The cockroach itself doesn’t bite or sting but, according to Mrs. Avery, it can carry such unappetizing microbes as Salmonella and urogenital infection bacteria. Both the World Health Organization and the Public Health Act identify the cockroach as a health hazard. The main problem is their affinity for warm, damp places. They frequently create “runways” between the bathroom and the kitchen.

Prof. Tobe doesn’t see this at all. “The organic pest control companies like to spread this around because it’s in their interest. But when you challenge them, they back down, because they can’t support it.” He does acknowledge that a cockroach from the worst New York slum may carry dangerous bacteria. The cockroach is apparently the product of his environment. In relatively clean surroundings the cockroach is relatively clean.

Then, is a Rosedale roach better than a Parkdale roach? “I don’t think so,” laughs Mrs. Avery. “No one can tell where they’ve been.” While roaches don’t travel far under they’re own steam, they do get around. If they lay their eggs in a potato warehouse, anyone who buys a bag of those potatoes at their local supermarket may subsequently have a cockroach infestation.

Mrs. Avery also raises the important psychological stress factor. “Some people are so terrified, they can’t get up at night when the cockroaches are out. Or there’s the woman who won’t have guests over because she’s afraid a roach will pop its head up at the dinner table.” This sort of stress can be very unhealthy.

One thing Mrs. Avery and Prof. Tobe agree upon is that the numbers are growing. No one has taken a census, but when you consider the average female cockroach only has to be fertilized once to produce 20,000 eggs, their abundance is not surprising.

Perhaps, though, people are just becoming more aware of the cockroach. With a wave of young professionals migrating from the antiseptic suburbs to the sometimes funky inner city, one is tempted to dismiss the roach phenomenon as “a new sensitivity to an old problem.” Not so. According to Mrs. Avery, North York and Scarborough both have burgeoning cockroach populations. Even Brampton has a few crawlies.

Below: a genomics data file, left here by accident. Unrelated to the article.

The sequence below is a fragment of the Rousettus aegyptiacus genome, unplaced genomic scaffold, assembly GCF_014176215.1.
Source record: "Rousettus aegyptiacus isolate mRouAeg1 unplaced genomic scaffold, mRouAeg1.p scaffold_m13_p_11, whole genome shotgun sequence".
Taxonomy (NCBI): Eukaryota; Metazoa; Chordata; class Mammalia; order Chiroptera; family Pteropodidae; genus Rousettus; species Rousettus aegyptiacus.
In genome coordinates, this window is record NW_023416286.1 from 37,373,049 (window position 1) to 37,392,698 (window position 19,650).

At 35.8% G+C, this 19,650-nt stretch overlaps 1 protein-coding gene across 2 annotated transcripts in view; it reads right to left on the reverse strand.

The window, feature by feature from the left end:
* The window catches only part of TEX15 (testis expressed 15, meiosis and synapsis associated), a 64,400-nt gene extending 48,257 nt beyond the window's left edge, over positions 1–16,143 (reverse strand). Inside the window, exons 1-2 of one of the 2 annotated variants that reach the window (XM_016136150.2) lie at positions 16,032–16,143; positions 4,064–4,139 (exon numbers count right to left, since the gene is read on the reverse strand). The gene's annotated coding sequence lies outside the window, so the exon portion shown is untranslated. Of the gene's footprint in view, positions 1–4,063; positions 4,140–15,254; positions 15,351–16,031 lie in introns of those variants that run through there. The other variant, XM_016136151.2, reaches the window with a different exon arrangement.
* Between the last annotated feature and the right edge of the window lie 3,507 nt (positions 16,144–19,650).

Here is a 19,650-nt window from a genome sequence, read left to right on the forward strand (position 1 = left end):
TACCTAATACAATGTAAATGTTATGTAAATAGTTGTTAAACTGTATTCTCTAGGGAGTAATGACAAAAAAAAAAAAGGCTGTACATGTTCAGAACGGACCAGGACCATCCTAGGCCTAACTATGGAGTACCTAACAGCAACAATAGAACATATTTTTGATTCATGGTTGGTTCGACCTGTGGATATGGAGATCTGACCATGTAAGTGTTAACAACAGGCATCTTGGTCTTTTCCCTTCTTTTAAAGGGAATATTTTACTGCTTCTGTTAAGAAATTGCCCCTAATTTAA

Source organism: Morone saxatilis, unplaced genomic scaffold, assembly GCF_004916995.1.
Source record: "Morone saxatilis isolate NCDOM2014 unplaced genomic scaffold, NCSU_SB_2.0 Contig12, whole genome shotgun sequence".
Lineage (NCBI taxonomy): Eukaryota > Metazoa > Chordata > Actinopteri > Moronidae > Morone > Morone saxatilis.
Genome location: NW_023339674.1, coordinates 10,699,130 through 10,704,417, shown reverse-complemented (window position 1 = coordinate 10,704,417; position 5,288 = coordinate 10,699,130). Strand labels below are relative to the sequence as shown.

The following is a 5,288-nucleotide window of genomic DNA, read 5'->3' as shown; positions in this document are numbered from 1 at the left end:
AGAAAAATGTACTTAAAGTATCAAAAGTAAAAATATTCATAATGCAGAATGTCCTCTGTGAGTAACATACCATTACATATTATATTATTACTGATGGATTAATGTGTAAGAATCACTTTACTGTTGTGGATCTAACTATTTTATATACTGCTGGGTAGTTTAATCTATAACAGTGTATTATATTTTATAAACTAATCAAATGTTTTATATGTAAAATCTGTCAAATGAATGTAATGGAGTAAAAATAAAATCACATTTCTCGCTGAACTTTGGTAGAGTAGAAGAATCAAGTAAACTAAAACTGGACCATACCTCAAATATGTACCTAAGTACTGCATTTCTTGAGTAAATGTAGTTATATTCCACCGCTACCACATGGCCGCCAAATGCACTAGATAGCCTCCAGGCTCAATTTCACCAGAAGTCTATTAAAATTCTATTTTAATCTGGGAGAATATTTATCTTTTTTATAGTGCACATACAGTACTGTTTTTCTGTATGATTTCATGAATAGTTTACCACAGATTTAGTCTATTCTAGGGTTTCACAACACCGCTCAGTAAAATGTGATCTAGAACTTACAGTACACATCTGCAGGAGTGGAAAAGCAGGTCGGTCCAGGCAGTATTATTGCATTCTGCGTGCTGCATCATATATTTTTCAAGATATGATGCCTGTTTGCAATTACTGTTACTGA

The chief culprit is, of course, the high-rise apartment building where the sheer number of people carrying food, furniture and garbage in and out of the building increases the odds of infestation. Once a colony has established itself in a highrise, the plumbing and heating conduits provide safe havens even if the building is sprayed.

Mrs. Avery’s recent cockroach study focused on non-toxic pest control, Integrated PestManagement. Because of the controversial nature of the chemical sprays normally used, the Health Department has found another option. Integrated Pest Management (IPM) uses non-toxic compounds such as Boric Acid (dangerous if swallowed) and Diatomaceous earth, an abrasive substance which works well in tight crevices. When roaches rub against it, their shells are scratched, their bodies lose moisture and the roaches die of dehydration. Mrs. Avery also mentions such home remedies as crushed bay leaves or garlic. Both work as repellents. But the real secret, she says, is to “think like roaches.” Apartment dwellers should be aware that it is the landlord’s responsibility to control cockroaches where they are in sufficient numbers to be judged a health hazard. Some people object, however, to having their home regularly sprayed with dubious chemicals. In these cases the City of Toronto’s Department of Health tries to encourage landlords to adopt an IPM approach. This method does, however, demand a much greater time and energy commitment on the tenant’s part.

Perhaps the future hope resides in Hydroprene, a juvenile roach hormone which renders adult male roaches sterile. Although already being marketed in the United States, Hydroprene is still not available for use in Canada.

Like the upstairs neighbor who is suddenly invaded when the apartment below is sprayed, we may be in for a massive trans- border infestation of American roaches fleeing this new hormonal spray.

It may already be happening. Prof. Tobe tells of a hitherto absent southern species called the Carolina Cockroach which has recently been sighted in Toronto.